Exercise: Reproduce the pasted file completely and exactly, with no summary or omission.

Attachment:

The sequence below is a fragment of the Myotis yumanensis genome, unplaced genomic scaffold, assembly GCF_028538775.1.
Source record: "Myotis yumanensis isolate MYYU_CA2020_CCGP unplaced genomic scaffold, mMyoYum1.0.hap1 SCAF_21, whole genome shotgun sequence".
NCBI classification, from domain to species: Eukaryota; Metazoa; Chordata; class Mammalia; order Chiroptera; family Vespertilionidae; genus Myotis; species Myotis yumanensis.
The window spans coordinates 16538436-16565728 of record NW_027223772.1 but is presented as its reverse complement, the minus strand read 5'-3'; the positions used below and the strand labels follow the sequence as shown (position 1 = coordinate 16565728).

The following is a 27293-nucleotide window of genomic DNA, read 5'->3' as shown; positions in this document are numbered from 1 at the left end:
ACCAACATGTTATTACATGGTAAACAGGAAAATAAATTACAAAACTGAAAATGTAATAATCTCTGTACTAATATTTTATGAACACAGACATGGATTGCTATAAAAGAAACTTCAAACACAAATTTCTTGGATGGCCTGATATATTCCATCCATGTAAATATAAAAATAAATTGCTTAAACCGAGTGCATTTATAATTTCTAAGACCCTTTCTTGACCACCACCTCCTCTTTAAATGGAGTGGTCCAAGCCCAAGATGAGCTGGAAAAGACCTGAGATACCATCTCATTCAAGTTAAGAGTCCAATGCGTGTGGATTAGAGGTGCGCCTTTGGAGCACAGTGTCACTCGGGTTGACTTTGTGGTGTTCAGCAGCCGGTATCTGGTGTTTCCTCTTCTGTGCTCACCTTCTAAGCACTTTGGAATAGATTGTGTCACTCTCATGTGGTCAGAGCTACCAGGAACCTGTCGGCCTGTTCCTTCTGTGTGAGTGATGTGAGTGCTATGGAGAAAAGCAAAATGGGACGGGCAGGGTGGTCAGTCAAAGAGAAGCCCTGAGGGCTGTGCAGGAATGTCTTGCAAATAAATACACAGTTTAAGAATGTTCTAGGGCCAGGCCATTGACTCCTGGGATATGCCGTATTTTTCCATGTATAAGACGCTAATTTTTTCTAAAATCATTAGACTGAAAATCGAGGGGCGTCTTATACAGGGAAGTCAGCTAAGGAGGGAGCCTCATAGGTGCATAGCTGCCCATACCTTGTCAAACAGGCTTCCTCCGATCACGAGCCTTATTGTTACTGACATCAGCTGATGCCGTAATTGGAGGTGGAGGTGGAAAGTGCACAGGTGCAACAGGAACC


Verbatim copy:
The sequence below is a fragment of the Myotis yumanensis genome, unplaced genomic scaffold, assembly GCF_028538775.1.
Source record: "Myotis yumanensis isolate MYYU_CA2020_CCGP unplaced genomic scaffold, mMyoYum1.0.hap1 SCAF_21, whole genome shotgun sequence".
NCBI classification, from domain to species: Eukaryota; Metazoa; Chordata; class Mammalia; order Chiroptera; family Vespertilionidae; genus Myotis; species Myotis yumanensis.
The window spans coordinates 16538436-16565728 of record NW_027223772.1 but is presented as its reverse complement, the minus strand read 5'-3'; the positions used below and the strand labels follow the sequence as shown (position 1 = coordinate 16565728).

The following is a 27293-nucleotide window of genomic DNA, read 5'->3' as shown; positions in this document are numbered from 1 at the left end:
ACCAACATGTTATTACATGGTAAACAGGAAAATAAATTACAAAACTGAAAATGTAATAATCTCTGTACTAATATTTTATGAACACAGACATGGATTGCTATAAAAGAAACTTCAAACACAAATTTCTTGGATGGCCTGATATATTCCATCCATGTAAATATAAAAATAAATTGCTTAAACCGAGTGCATTTATAATTTCTAAGACCCTTTCTTGACCACCACCTCCTCTTTAAATGGAGTGGTCCAAGCCCAAGATGAGCTGGAAAAGACCTGAGATACCATCTCATTCAAGTTAAGAGTCCAATGCGTGTGGATTAGAGGTGCGCCTTTGGAGCACAGTGTCACTCGGGTTGACTTTGTGGTGTTCAGCAGCCGGTATCTGGTGTTTCCTCTTCTGTGCTCACCTTCTAAGCACTTTGGAATAGATTGTGTCACTCTCATGTGGTCAGAGCTACCAGGAACCTGTCGGCCTGTTCCTTCTGTGTGAGTGATGTGAGTGCTATGGAGAAAAGCAAAATGGGACGGGCAGGGTGGTCAGTCAAAGAGAAGCCCTGAGGGCTGTGCAGGAATGTCTTGCAAATAAATACACAGTTTAAGAATGTTCTAGGGCCAGGCCATTGACTCCTGGGATATGCCGTATTTTTCCATGTATAAGACGCTAATTTTTTCTAAAATCATTAGACTGAAAATCGAGGGGCGTCTTATACAGGGAAGTCAGCTAAGGAGGGAGCCTCATAGGTGCATAGCTGCCCATACCTTGTCAAACAGGCTTCCTCCGATCACGAGCCTTATTGTTACTGACATCAGCTGATGCCGTAATTGGAGGTGGAGGTGGAAAGTGCACAGGTGCAACAGGAACC